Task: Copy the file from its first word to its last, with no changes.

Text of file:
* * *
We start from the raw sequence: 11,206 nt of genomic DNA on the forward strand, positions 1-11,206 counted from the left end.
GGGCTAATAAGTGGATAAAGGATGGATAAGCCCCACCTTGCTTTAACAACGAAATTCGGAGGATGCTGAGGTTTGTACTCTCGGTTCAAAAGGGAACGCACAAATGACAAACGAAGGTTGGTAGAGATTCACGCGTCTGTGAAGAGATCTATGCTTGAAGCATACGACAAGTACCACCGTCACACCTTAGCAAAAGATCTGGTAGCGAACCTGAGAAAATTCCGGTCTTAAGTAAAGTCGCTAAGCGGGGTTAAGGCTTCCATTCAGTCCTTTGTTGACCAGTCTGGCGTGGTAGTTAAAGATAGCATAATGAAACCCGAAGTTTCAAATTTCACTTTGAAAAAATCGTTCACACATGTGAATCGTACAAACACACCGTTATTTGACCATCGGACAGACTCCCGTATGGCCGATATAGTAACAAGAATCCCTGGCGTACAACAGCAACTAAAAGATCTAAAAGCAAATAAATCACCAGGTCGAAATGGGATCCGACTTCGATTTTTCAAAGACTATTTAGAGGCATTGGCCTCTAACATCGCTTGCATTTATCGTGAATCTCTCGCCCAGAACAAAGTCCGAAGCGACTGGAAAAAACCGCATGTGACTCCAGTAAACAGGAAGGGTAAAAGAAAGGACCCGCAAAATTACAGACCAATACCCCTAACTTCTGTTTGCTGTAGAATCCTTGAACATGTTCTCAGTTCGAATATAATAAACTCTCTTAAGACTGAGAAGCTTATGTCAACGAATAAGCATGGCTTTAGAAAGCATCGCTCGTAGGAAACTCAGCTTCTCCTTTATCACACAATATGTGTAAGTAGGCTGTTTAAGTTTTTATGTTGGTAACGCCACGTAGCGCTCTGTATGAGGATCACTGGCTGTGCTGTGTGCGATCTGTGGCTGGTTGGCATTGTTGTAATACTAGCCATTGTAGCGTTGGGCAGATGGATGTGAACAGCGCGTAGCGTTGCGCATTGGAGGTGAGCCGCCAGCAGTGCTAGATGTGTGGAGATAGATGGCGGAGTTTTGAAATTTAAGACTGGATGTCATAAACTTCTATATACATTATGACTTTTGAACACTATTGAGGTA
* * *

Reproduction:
We start from the raw sequence: 11,206 nt of genomic DNA on the forward strand, positions 1-11,206 counted from the left end.
GGGCTAATAAGTGGATAAAGGATGGATAAGCCCCACCTTGCTTTAACAACGAAATTCGGAGGATGCTGAGGTTTGTACTCTCGGTTCAAAAGGGAACGCACAAATGACAAACGAAGGTTGGTAGAGATTCACGCGTCTGTGAAGAGATCTATGCTTGAAGCATACGACAAGTACCACCGTCACACCTTAGCAAAAGATCTGGTAGCGAACCTGAGAAAATTCCGGTCTTAAGTAAAGTCGCTAAGCGGGGTTAAGGCTTCCATTCAGTCCTTTGTTGACCAGTCTGGCGTGGTAGTTAAAGATAGCATAATGAAACCCGAAGTTTCAAATTTCACTTTGAAAAAATCGTTCACACATGTGAATCGTACAAACACACCGTTATTTGACCATCGGACAGACTCCCGTATGGCCGATATAGTAACAAGAATCCCTGGCGTACAACAGCAACTAAAAGATCTAAAAGCAAATAAATCACCAGGTCGAAATGGGATCCGACTTCGATTTTTCAAAGACTATTTAGAGGCATTGGCCTCTAACATCGCTTGCATTTATCGTGAATCTCTCGCCCAGAACAAAGTCCGAAGCGACTGGAAAAAACCGCATGTGACTCCAGTAAACAGGAAGGGTAAAAGAAAGGACCCGCAAAATTACAGACCAATACCCCTAACTTCTGTTTGCTGTAGAATCCTTGAACATGTTCTCAGTTCGAATATAATAAACTCTCTTAAGACTGAGAAGCTTATGTCAACGAATAAGCATGGCTTTAGAAAGCATCGCTCGTAGGAAACTCAGCTTCTCCTTTATCACACAATATGTGTAAGTAGGCTGTTTAAGTTTTTATGTTGGTAACGCCACGTAGCGCTCTGTATGAGGATCACTGGCTGTGCTGTGTGCGATCTGTGGCTGGTTGGCATTGTTGTAATACTAGCCATTGTAGCGTTGGGCAGATGGATGTGAACAGCGCGTAGCGTTGCGCATTGGAGGTGAGCCGCCAGCAGTGCTAGATGTGTGGAGATAGATGGCGGAGTTTTGAAATTTAAGACTGGATGTCATAAACTTCTATATACATTATGACTTTTGAACACTATTGAGGTA